USING AN ATTORNEY AS A CONSULTANT:
If you cannot afford full-time legal representation in a Family Law litigation, you might consider using an attorney as a consultant. You can do this by scheduling consultations with the attorney, as-needed, in order to help you understand the process, so that you can effectively represent yourself. The lawyer does not represent you in your case. Rather, you are going in for advice, from time to time.
When a litigant steps into the courtroom, he or she is expected to understand the applicable law and the proper procedure. This is where many self-represented litigants get lost. The result can be disastrous. Presenting a legal case is not simply a matter of writing a letter to the court, or standing before the judge and telling your story. There are rules of procedure, and rules of evidence, and you need to know what documents to file and when to file them. There are also time limitations. Imagine stepping on a baseball field to play in a game without knowing the rules. Which end of the bat do I use? What is a “Ball” or a “Strike?” After I hit the ball, which way do I run? In court, just like in a sporting event, there are rules to the game, and if you don’t know those rules you are at a huge disadvantage. This is why so many self-represented litigants come into the courtroom full of hope, and walk out distraught, having suffered a terrible outcome, and feeling as if they were never heard. They lost because they didn’t know the rules of the game.
Presenting an effective argument to the court requires much thought and a great deal of organization and preparation. For instance, it is not enough simply state that your opponent is lying about his income, or that you earn less now than you did the last time you were in court. You must have documentary proofin the form of tax returns, W-2’s, pay stubs, bank statements, and/or other income information. Putting together the necessary proof and presenting your argument in a persuasive manner are critical to achieving a successful outcome. This is where a consultation with an attorney can be of great value.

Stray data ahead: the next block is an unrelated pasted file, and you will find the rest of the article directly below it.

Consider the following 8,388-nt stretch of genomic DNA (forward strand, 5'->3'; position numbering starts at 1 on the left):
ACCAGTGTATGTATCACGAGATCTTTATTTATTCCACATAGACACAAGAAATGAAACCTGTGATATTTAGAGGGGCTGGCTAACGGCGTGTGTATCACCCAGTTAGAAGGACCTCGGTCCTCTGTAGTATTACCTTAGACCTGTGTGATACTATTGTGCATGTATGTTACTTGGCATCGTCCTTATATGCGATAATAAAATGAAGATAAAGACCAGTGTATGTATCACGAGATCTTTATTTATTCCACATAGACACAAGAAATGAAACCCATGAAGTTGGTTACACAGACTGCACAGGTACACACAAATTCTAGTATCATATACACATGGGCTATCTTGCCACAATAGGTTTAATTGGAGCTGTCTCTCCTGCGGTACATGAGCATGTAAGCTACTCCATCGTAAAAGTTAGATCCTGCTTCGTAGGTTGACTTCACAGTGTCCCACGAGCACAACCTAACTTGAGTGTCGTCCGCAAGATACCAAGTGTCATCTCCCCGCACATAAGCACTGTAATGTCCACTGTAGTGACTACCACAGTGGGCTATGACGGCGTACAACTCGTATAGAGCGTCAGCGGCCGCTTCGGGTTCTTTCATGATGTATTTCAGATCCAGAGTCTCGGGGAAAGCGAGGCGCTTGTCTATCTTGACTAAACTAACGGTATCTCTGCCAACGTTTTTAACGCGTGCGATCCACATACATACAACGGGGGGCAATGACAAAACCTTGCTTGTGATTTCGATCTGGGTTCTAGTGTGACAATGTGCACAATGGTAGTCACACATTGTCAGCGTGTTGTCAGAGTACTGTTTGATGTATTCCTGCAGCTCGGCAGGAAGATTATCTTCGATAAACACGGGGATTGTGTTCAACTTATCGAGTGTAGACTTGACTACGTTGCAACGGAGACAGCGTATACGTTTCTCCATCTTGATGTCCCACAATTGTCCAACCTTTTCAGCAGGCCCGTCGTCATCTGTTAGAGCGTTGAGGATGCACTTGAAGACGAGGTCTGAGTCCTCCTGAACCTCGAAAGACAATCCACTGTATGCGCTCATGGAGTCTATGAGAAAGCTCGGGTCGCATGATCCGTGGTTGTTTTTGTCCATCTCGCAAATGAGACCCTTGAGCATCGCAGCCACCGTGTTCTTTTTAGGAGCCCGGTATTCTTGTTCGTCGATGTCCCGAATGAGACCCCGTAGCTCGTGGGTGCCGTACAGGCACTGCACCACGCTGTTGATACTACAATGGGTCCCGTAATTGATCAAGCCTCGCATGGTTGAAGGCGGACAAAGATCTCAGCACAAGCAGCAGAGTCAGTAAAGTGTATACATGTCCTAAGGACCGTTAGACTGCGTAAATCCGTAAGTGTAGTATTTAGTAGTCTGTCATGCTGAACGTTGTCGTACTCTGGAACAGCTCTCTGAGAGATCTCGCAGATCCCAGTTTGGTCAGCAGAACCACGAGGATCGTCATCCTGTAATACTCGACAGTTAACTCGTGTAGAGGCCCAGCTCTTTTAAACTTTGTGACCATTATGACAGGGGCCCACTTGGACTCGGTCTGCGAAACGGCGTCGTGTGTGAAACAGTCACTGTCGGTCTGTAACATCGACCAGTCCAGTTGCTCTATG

In a consultation, the attorney can help you understand the law and your legal rights. He can help you learn the rules of court. He can help you put together your documents and organize the evidence in a manner that will allow you to prove your case. Finally, the attorney can assist you in determining the best way to present your argument to the judge.
There are many ways in which you can use an attorney to help you achieve a favorable result in your Family Law Case. It’s not only wealthy people who can afford a good lawyer. You can, too.
Gary Frank, has been a courtroom litigator in the Family Law arena for over thirty years, and is a strong and committed advocate for his clients. In addition to being a litigation attorney, Mr. Frank has acted in the capacity of a Judge Pro Tem in the Maricopa County Superior Court. This has given him an understanding of the inner-workings of the court, and a unique perspective that most attorneys lack. He has also acted, for many years, as a professional mediator of Family Law disputes. We handle a full range of Family Law matters, including divorce, custody, legal decision-making, parenting time, spousal maintenance, child support, division of property and assets, modification and enforcement actions, as well paternity/maternity cases, grandparent or non-parent custody and visitation actions, and relocation/move-away cases. If you are in need of a consultation regarding any area of Family Law, please do not hesitate to give our office a call today at 602-383-3610; or feel free to contact us through our web site at www.garyfranklaw.com; or by email at firstname.lastname@example.org. We’d be happy to help you.